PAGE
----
Belated New Year Greetings!
Hello, dear Reader,
May I wish you belated New Year Greetings for 2014! I have suffered a selection of computer and internet connectivity problems which have kept me rather isolated since Christmas 2013, including the loss of a near completed Blog post. I had stopped being paranoid about losing information, so I suffered from not backing up as often as I should – but they say that every problem should be seen as an opportunity… so I now have the opportunity of writing a new and different Blog post for you. He sighs, resignedly!
We have been on a brief summer break, too, down to a seaside place called Paraty, or Paratii, depending where you look. It is apparently named after the local Indian name for the fish thereabouts, which we would probably call Pirate fish, so I gathered from a local leaflet. The coastline down there is reminiscent of the best parts of the French or Italian Riviera scenery and the later part of the journey was a pleasurable drive. The first part was pretty horrible, however, as we had to travel through northern Rio de Janeiro and the traffic was horrendous following a particularly terrible road accident.
So, for us and many others it was the cause of bad delays, but for the people involved it was much worse! A very large tipper-lorry was travelling one of the busy roads in northern Rio at great speed (it was later reported that the driver was late, he and the lorry should not have been on that road at that time of the day, and he was on his mobile!!) Moreover, his empty tipper section was in the hydraulically raised position (which the driver should have noticed!) and it eventually struck a pedestrian bridge, which it flattened, killing and injuring pedestrians crossing the bridge, and people in cars trapped beneath. I believe five people died and another five were seriously injured. So there were many families whose lives were changed for the worst, in the space of about two seconds.
We heard about it on the radio as we were crossing Niteroi bridge, but the first information was not very specific as to which road it was on and Fatima was immediately concerned because her son, Aldo, and his girlfriend had set off in his car about 15 minutes before us, so she tried calling his phone to make sure they were OK. There was no reply; and no reply; and no reply… for about six or seven minutes, and then they managed to call us – his phone was low on charge, so cut out each time they tried to answer. Eventually they called Fatima on Sabrina’s phone. It had been a VERY long six minutes.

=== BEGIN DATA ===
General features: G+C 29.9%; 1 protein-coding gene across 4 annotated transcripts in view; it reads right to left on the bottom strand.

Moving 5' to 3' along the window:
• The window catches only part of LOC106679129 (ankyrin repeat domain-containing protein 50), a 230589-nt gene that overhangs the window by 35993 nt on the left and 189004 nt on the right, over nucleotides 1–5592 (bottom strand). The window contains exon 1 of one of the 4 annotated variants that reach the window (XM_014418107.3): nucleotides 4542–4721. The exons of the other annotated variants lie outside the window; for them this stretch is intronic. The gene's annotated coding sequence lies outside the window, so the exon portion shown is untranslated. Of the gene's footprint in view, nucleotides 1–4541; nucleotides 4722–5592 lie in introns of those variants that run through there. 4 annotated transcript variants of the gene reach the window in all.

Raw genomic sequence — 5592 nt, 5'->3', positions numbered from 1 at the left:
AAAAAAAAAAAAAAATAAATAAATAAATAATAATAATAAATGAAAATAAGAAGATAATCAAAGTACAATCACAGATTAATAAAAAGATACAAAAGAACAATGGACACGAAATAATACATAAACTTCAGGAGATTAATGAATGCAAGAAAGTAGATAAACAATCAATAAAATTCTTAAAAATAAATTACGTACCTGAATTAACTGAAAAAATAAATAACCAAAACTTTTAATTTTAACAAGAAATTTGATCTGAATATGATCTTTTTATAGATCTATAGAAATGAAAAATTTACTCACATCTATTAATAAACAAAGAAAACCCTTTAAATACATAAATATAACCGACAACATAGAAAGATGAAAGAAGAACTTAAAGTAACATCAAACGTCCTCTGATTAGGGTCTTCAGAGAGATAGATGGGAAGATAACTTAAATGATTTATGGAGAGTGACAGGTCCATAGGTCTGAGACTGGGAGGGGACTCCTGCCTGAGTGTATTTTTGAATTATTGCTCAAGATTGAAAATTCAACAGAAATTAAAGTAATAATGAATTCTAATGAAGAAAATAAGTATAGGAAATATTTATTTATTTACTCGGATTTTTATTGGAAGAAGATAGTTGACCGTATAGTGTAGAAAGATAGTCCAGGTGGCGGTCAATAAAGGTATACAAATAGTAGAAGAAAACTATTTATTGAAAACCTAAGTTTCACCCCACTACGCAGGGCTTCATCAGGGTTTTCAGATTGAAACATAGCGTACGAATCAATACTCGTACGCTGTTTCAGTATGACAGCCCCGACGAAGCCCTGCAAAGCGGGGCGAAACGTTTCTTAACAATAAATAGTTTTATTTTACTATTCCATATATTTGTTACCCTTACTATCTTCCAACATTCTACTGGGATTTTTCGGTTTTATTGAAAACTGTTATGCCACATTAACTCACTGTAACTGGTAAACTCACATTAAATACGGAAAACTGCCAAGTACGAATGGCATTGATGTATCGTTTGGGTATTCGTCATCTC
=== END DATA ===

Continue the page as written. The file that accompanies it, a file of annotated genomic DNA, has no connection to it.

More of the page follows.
PHEW – but, of course, not everyone was so lucky. The words ‘What If?’ spring to mind.
So, onwards to Paraty, the mind somewhat distracted by the tragedy which had suddenly burst into other people’s lives, the body somewhat tired from the radically extended journey time, the spirit a little soothed by the pleasing scenery as we neared our destination and the knees a little stiff from enforced immobility and, it has to be admitted, age!
The Pousada was quite pleasant and comfortable and, in recepton, we were able to book our outing for the next day. We went on a schooner for a five hour sea trip involving swims in delightfully warm seawater, calmed from the Atlantic by protecting headlands and many islands. Visits to two delightful beaches only accessible from the sea, and what I thought was included as lunch – spaghetti – were also part of the package. So I was a little surprised at the start of the outing that someone was coming round offering a menu for lunch which we had to pay for!
Silly Fellow! The spaghetti (“esparguete” in Portuguese) were those long sponge things you see at swimming pools to help you float!
And the picture attached shows Fatima using some spaghetti to brave the fathoms-deep water at one of our stops. Aldo is looking on, ready to rescue his mother if she gets into difficulty!
At this point I have to admit that I did not take this photograph – there was a photographer on board, as witnessed by the other picture, of me relaxing in the sea!
I did take the other two photographs you see below, however, when we got back home. I was doing some tidying in the garden and came across this monster amongst the leaves. It is about three inches long and by far the biggest grasshopper I have ever seen. I say “grasshopper” deiberately because there was some discussion that it may be a “locust” but on looking “locust” upon the internet, I discovered that the word really only applies to one of these things if it is part of a swarm. Nearly did not see it amongst the dead leaves…
The other picture is of something that we have had all the time I have been in Brazil, but neither of us had noticed it until very recently. We have our very own fóssil – of what looks to me like Scottish heather. It is on a paving slab in the garage área, but out of our normal walking zone and I just happened to see it after Christmas and New Year festivities, when tidying – so, perhaps I should “tidy” more often and discover something else exciting to tell you about!
From an Old British Fossil in Brazil (who, by the way, is still capable of beating 20 year old Aldo at tennis, as proven after all the swimming. Mind you, he HAD never played before!!)